The assistant coach who tries to mediate the dispute (James Craven, reliably biting off and spitting out his lines like a plug of tobacco) was himself a beneficiary and a victim of the old-school college sports system that robbed student athletes of an education. He doesn't want his guys to get special treatment, but he doesn't want to lose his entire backfield, either.

The closest thing the play comes to an antagonist is the unseen head football coach of the Swarming Hornets, who pulls down a $2 million-a-year salary and opts for obfuscation in the face of the scandal.

But that scene comes almost at the end, and, for the rest of the time, Yeaton's script drifts among abortive romantic encounters, half-considered questions of race and class and shorthand character sketches - the secretly-smart jock; the wisdom-issuing, dumb-but-lovable guy who might have fallen out of the pages of "Of Mice and Men"; and the token white kid who gave up small-school scholarships to play big-time college football.

And after straining so hard to write a complex and nuanced play, Yeaton allows his script, in the end, to turn on the most obvious and least interesting question: Did they or didn't they cheat?

Yeaton has a flair for language, a decent ear for dialogue and his finger on some knotty issues. What his script lacks is a propulsive device, a reason for the play to exist and to move forward.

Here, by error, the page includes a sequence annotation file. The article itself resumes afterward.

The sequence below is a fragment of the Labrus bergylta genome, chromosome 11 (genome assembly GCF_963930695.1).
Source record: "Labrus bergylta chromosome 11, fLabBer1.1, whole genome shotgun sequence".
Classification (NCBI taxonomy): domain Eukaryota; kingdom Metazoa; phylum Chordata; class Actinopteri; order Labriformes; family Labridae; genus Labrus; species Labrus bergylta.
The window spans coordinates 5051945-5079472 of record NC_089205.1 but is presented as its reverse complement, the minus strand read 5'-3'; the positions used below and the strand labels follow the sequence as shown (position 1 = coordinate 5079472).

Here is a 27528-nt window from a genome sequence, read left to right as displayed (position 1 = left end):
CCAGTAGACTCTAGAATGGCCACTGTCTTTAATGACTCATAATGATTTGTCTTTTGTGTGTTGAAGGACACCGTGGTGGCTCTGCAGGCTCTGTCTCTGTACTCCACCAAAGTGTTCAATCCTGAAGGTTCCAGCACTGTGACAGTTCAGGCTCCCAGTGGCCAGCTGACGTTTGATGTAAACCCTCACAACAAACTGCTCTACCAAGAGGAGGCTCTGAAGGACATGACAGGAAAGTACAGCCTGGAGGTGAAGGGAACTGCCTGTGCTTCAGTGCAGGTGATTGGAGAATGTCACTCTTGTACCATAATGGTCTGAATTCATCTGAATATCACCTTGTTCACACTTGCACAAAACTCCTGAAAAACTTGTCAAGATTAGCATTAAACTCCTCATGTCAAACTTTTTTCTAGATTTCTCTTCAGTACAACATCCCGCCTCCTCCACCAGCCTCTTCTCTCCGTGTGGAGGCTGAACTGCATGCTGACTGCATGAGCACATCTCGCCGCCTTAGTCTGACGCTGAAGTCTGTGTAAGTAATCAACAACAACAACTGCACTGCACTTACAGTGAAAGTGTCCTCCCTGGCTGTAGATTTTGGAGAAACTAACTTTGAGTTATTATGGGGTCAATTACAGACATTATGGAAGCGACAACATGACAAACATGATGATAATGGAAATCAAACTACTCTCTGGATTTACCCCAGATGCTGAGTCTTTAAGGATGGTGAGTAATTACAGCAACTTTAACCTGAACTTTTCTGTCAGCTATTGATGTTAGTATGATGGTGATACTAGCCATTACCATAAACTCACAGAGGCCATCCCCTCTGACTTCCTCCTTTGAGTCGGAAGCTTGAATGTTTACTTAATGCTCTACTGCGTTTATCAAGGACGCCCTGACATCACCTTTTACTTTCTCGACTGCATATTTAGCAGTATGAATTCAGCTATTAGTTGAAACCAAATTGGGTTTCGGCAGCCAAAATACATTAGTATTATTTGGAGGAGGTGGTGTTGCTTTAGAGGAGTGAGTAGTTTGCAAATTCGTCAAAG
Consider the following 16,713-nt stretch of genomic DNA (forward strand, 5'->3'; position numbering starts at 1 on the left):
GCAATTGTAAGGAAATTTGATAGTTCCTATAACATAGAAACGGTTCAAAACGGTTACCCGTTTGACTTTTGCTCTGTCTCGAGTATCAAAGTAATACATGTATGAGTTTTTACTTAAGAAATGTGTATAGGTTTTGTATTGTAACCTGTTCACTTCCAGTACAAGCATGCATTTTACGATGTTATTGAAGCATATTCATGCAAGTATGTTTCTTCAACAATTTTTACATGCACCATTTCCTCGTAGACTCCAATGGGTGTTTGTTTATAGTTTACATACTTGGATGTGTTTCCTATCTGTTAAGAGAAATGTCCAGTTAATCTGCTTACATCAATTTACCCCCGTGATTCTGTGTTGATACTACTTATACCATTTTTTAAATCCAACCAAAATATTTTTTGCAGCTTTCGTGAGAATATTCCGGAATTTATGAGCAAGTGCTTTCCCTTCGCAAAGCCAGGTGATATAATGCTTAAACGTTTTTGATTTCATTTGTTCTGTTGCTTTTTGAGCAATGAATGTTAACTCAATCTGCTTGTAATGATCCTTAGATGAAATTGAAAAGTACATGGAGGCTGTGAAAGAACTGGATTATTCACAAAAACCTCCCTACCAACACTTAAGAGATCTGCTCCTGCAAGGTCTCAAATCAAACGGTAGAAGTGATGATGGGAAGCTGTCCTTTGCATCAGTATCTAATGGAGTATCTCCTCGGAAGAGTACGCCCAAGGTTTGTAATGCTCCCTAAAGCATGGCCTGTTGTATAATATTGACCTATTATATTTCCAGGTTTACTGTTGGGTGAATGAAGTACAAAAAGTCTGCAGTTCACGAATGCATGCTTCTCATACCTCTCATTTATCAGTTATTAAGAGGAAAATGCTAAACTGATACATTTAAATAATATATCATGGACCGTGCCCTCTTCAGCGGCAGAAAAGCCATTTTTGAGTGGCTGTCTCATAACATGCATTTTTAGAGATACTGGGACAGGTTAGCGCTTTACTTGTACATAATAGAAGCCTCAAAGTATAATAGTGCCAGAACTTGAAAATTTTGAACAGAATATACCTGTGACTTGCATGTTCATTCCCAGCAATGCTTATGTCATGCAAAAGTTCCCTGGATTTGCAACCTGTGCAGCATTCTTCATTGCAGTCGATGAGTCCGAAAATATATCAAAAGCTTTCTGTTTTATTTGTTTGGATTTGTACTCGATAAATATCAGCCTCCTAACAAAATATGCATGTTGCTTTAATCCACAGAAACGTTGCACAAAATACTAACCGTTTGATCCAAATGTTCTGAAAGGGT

Without that, about the best that director Lou Bellamy can conjure on the stage is a series [of] almost-questions, sort-of perspectives and a promising premise left unfulfilled.

Bonzo Summary

Staging: A+

Lighting: A+

Acting: A-

The Play: B-

The set is very clever. About twenty yards of football field. The goalpost area has back projection of games, and other scenery. The weight room - to the left - and the players apartment front - to the right - work seamlessly. As do the roll in offices of the English professor, the ADD evaluator, and the tutor.

OurLeader, Joltin' Joel, ET, Tubby, the new football coach, and the faculty reps should all go to this play. Together. Then they should go over to Mr. B.'s beer-drinking establishment of choice for thirty-eight years, the Big Ten, and have a nice long talk about what they are going to do here at BigU to address the issues raised.

In the hope that what doesn't kill us makes us strong. Bonzo